Jelena Dokic: calling the shots
Jelena Dokic: calling the shots
Jelena Dokic lives within sight of Melbourne Park.
“I wouldn’t be anywhere else, especially during the Australian Open,” she declares, over a coffee not far from the city apartment she shares with Tin Bikic, her partner of 15 years.
“I just look forward to the whole thing: the buzz, the energy that goes around not just the Australian Open but the city.”
The former world No.4, part of new broadcaster Channel 9’s all-star commentary team, has already called the action in Brisbane and Sydney. But the excitement goes to another level for the Open. Even now in the comms box.
“When I was a player, I always looked forward to it,” says the 35-year-old. “And now, even though I’m on the other side, it’s still good to be a part of it. I get to do my job but also watch matches and hang out.”
Dokic’s history at the Australian Open is worthy of an opera – such dizzying highs and terrible lows. The raw numbers – eight Australian Open campaigns, for an 8-8 record in main draw play – barely hint at the drama.
There was the booing that rained down on a 17-year-old Dokic in 2001, after her father decided to uproot the family and return to Yugoslavia. The infamous denouncement of her first-round conqueror Rita Kuti-Kis in 2000 – also the handiwork of her father. After an absence of four years and back representing Australia in 2005, she was robbed of victory by an overrule on match point, in the bad old days before Hawk-Eye.
You might think the former Australian No.1 has to steel herself against bad memories at Melbourne Park. Not at all.
“I love it. I live here, I spend all my year here,” she says of her favourite Grand Slam.
“Definitely I don’t look at it as: ‘This is what happened and this is what I did.’ For me, it doesn’t work like that. I look at the good and the bad in the same way. That’s my life.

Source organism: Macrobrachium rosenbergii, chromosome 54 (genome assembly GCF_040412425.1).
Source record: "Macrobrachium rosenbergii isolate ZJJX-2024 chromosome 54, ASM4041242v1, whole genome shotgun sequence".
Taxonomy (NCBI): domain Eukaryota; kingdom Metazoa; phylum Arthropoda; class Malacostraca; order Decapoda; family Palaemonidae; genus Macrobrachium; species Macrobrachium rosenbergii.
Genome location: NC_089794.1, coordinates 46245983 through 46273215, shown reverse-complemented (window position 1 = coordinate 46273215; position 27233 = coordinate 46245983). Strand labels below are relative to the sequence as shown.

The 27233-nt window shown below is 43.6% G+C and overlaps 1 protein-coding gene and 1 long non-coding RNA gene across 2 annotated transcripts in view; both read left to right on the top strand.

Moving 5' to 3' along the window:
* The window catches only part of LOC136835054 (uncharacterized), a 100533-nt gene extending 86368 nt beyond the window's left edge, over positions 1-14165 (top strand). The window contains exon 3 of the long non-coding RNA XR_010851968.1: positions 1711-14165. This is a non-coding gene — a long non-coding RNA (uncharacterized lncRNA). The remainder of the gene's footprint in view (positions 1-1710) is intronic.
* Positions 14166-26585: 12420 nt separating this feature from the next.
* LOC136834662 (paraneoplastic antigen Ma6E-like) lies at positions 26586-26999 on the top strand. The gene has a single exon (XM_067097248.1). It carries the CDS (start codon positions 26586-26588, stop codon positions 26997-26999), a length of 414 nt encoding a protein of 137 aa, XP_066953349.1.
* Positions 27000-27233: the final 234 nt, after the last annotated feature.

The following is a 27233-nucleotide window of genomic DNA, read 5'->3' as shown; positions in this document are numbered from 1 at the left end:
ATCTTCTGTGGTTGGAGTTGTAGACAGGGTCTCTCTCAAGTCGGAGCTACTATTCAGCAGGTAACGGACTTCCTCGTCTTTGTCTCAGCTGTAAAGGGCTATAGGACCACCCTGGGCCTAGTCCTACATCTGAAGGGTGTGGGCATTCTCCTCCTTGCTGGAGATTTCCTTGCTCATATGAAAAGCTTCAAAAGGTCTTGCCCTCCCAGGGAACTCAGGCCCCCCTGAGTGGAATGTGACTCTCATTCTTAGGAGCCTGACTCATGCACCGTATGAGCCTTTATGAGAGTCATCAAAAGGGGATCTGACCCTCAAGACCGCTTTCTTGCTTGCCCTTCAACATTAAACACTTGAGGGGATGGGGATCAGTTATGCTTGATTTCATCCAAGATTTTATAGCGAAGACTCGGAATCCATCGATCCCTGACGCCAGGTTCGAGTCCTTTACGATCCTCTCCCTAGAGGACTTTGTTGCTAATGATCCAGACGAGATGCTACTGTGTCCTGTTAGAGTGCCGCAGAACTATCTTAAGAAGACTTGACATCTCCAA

“Some tough times I went through but I don’t look back so much. You have to look forward.”
Dokic did not leave tennis at a time of her choosing, a persistent wrist injury effectively ending her career at 29.
“I planned on playing another four or five years” – and she then found enforced retirement tough.
“The adjustment is big after tennis. Getting back into normal life is not easy.”
But she used the time to complete her coaching certificate, work with young players at Melbourne Park, dabble in commentating, and write her searing memoir, Unbreakable, which details the shocking abuse at the hands of her father, Damir, that all-but destroyed her career.
The book has reshaped Dokic’s life and identity.
“It’s changed my life 180 (degrees),” she says. “I wish I could have done it earlier.”
Dokic enjoys the public speaking and connection with others suffering from family violence.
“To be called inspiring and empowering is the biggest win I’ve had in my life,” she said on being named the Most Inspiring Woman of 2018.
“I get to not just tell my story but in a way help other people, who are going through 10 times worse than I did. If I can help a little bit, even make one day better for them, that’s my goal.”